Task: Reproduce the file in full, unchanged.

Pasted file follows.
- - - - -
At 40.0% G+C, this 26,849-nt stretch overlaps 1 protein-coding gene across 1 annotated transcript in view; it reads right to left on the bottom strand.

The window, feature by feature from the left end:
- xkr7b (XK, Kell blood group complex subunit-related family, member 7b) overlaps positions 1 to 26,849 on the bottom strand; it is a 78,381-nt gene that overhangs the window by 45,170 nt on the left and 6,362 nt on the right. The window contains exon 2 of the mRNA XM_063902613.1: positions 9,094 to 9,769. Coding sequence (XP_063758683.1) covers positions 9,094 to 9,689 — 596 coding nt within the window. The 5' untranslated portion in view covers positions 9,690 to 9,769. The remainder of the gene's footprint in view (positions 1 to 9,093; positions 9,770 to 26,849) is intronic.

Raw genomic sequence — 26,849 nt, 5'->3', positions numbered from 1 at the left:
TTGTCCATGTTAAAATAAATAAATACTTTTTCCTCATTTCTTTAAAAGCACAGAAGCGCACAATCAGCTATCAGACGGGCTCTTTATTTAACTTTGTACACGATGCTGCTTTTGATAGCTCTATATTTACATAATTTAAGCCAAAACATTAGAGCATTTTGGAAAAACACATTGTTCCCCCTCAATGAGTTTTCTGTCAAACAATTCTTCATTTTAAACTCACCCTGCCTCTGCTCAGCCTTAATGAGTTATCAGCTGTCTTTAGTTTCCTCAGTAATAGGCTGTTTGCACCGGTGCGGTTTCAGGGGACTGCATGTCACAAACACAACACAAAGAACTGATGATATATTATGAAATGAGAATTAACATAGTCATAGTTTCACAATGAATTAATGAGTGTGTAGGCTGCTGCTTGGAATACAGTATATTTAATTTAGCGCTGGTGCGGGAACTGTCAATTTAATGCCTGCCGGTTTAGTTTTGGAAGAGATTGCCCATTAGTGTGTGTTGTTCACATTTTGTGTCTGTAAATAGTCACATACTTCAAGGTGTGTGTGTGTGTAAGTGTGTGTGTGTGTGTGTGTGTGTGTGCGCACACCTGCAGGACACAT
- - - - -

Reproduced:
At 40.0% G+C, this 26,849-nt stretch overlaps 1 protein-coding gene across 1 annotated transcript in view; it reads right to left on the bottom strand.

The window, feature by feature from the left end:
- xkr7b (XK, Kell blood group complex subunit-related family, member 7b) overlaps positions 1 to 26,849 on the bottom strand; it is a 78,381-nt gene that overhangs the window by 45,170 nt on the left and 6,362 nt on the right. The window contains exon 2 of the mRNA XM_063902613.1: positions 9,094 to 9,769. Coding sequence (XP_063758683.1) covers positions 9,094 to 9,689 — 596 coding nt within the window. The 5' untranslated portion in view covers positions 9,690 to 9,769. The remainder of the gene's footprint in view (positions 1 to 9,093; positions 9,770 to 26,849) is intronic.

Raw genomic sequence — 26,849 nt, 5'->3', positions numbered from 1 at the left:
TTGTCCATGTTAAAATAAATAAATACTTTTTCCTCATTTCTTTAAAAGCACAGAAGCGCACAATCAGCTATCAGACGGGCTCTTTATTTAACTTTGTACACGATGCTGCTTTTGATAGCTCTATATTTACATAATTTAAGCCAAAACATTAGAGCATTTTGGAAAAACACATTGTTCCCCCTCAATGAGTTTTCTGTCAAACAATTCTTCATTTTAAACTCACCCTGCCTCTGCTCAGCCTTAATGAGTTATCAGCTGTCTTTAGTTTCCTCAGTAATAGGCTGTTTGCACCGGTGCGGTTTCAGGGGACTGCATGTCACAAACACAACACAAAGAACTGATGATATATTATGAAATGAGAATTAACATAGTCATAGTTTCACAATGAATTAATGAGTGTGTAGGCTGCTGCTTGGAATACAGTATATTTAATTTAGCGCTGGTGCGGGAACTGTCAATTTAATGCCTGCCGGTTTAGTTTTGGAAGAGATTGCCCATTAGTGTGTGTTGTTCACATTTTGTGTCTGTAAATAGTCACATACTTCAAGGTGTGTGTGTGTGTAAGTGTGTGTGTGTGTGTGTGTGTGTGTGCGCACACCTGCAGGACACAT